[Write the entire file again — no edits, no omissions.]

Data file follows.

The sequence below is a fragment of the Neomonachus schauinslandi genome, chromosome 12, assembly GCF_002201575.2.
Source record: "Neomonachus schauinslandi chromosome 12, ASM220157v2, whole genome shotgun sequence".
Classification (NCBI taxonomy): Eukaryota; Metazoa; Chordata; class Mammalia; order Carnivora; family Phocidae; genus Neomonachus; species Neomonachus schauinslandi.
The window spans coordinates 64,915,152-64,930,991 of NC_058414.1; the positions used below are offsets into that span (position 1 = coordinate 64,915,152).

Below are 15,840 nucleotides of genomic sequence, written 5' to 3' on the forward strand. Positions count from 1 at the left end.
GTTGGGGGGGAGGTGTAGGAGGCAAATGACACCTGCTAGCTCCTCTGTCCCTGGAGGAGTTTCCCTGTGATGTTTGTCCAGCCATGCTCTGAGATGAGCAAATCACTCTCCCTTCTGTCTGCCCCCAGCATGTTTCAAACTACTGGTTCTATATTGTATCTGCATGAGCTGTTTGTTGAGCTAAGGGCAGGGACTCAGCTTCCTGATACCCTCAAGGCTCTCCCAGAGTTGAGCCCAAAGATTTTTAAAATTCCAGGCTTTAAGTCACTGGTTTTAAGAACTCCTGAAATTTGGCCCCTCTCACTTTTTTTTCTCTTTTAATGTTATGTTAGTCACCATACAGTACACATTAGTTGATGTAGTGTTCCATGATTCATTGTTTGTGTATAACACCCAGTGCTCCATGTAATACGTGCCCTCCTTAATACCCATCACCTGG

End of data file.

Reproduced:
The sequence below is a fragment of the Neomonachus schauinslandi genome, chromosome 12, assembly GCF_002201575.2.
Source record: "Neomonachus schauinslandi chromosome 12, ASM220157v2, whole genome shotgun sequence".
Classification (NCBI taxonomy): Eukaryota; Metazoa; Chordata; class Mammalia; order Carnivora; family Phocidae; genus Neomonachus; species Neomonachus schauinslandi.
The window spans coordinates 64,915,152-64,930,991 of NC_058414.1; the positions used below are offsets into that span (position 1 = coordinate 64,915,152).

Below are 15,840 nucleotides of genomic sequence, written 5' to 3' on the forward strand. Positions count from 1 at the left end.
GTTGGGGGGGAGGTGTAGGAGGCAAATGACACCTGCTAGCTCCTCTGTCCCTGGAGGAGTTTCCCTGTGATGTTTGTCCAGCCATGCTCTGAGATGAGCAAATCACTCTCCCTTCTGTCTGCCCCCAGCATGTTTCAAACTACTGGTTCTATATTGTATCTGCATGAGCTGTTTGTTGAGCTAAGGGCAGGGACTCAGCTTCCTGATACCCTCAAGGCTCTCCCAGAGTTGAGCCCAAAGATTTTTAAAATTCCAGGCTTTAAGTCACTGGTTTTAAGAACTCCTGAAATTTGGCCCCTCTCACTTTTTTTTCTCTTTTAATGTTATGTTAGTCACCATACAGTACACATTAGTTGATGTAGTGTTCCATGATTCATTGTTTGTGTATAACACCCAGTGCTCCATGTAATACGTGCCCTCCTTAATACCCATCACCTGG